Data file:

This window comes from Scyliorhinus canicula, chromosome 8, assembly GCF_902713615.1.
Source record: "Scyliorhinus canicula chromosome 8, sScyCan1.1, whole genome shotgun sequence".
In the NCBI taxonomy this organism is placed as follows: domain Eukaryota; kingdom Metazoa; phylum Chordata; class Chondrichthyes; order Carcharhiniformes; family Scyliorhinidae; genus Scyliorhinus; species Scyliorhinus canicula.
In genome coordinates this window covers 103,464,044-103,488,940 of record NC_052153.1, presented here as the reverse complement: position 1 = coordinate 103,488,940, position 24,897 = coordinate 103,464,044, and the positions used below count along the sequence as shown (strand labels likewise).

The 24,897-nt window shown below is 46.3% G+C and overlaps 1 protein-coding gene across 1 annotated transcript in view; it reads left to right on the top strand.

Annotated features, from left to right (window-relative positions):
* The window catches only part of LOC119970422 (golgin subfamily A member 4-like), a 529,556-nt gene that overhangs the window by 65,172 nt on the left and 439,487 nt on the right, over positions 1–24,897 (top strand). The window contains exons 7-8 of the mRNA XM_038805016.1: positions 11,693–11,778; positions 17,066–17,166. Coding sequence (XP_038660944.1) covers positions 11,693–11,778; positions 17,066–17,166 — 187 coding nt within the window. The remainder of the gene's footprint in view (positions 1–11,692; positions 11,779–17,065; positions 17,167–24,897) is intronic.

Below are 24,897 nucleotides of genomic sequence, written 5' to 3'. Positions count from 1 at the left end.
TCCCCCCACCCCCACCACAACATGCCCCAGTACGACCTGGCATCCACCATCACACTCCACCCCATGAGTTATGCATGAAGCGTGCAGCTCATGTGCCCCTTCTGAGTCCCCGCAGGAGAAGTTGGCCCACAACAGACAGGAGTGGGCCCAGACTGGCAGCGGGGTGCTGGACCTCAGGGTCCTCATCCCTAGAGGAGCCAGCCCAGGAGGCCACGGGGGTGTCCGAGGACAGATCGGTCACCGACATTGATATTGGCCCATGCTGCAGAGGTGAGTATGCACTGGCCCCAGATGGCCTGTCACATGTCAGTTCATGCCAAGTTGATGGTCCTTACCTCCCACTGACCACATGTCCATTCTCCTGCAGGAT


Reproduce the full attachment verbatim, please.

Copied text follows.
This window comes from Scyliorhinus canicula, chromosome 8, assembly GCF_902713615.1.
Source record: "Scyliorhinus canicula chromosome 8, sScyCan1.1, whole genome shotgun sequence".
In the NCBI taxonomy this organism is placed as follows: domain Eukaryota; kingdom Metazoa; phylum Chordata; class Chondrichthyes; order Carcharhiniformes; family Scyliorhinidae; genus Scyliorhinus; species Scyliorhinus canicula.
In genome coordinates this window covers 103,464,044-103,488,940 of record NC_052153.1, presented here as the reverse complement: position 1 = coordinate 103,488,940, position 24,897 = coordinate 103,464,044, and the positions used below count along the sequence as shown (strand labels likewise).

The 24,897-nt window shown below is 46.3% G+C and overlaps 1 protein-coding gene across 1 annotated transcript in view; it reads left to right on the top strand.

Annotated features, from left to right (window-relative positions):
* The window catches only part of LOC119970422 (golgin subfamily A member 4-like), a 529,556-nt gene that overhangs the window by 65,172 nt on the left and 439,487 nt on the right, over positions 1–24,897 (top strand). The window contains exons 7-8 of the mRNA XM_038805016.1: positions 11,693–11,778; positions 17,066–17,166. Coding sequence (XP_038660944.1) covers positions 11,693–11,778; positions 17,066–17,166 — 187 coding nt within the window. The remainder of the gene's footprint in view (positions 1–11,692; positions 11,779–17,065; positions 17,167–24,897) is intronic.

Below are 24,897 nucleotides of genomic sequence, written 5' to 3'. Positions count from 1 at the left end.
TCCCCCCACCCCCACCACAACATGCCCCAGTACGACCTGGCATCCACCATCACACTCCACCCCATGAGTTATGCATGAAGCGTGCAGCTCATGTGCCCCTTCTGAGTCCCCGCAGGAGAAGTTGGCCCACAACAGACAGGAGTGGGCCCAGACTGGCAGCGGGGTGCTGGACCTCAGGGTCCTCATCCCTAGAGGAGCCAGCCCAGGAGGCCACGGGGGTGTCCGAGGACAGATCGGTCACCGACATTGATATTGGCCCATGCTGCAGAGGTGAGTATGCACTGGCCCCAGATGGCCTGTCACATGTCAGTTCATGCCAAGTTGATGGTCCTTACCTCCCACTGACCACATGTCCATTCTCCTGCAGGAT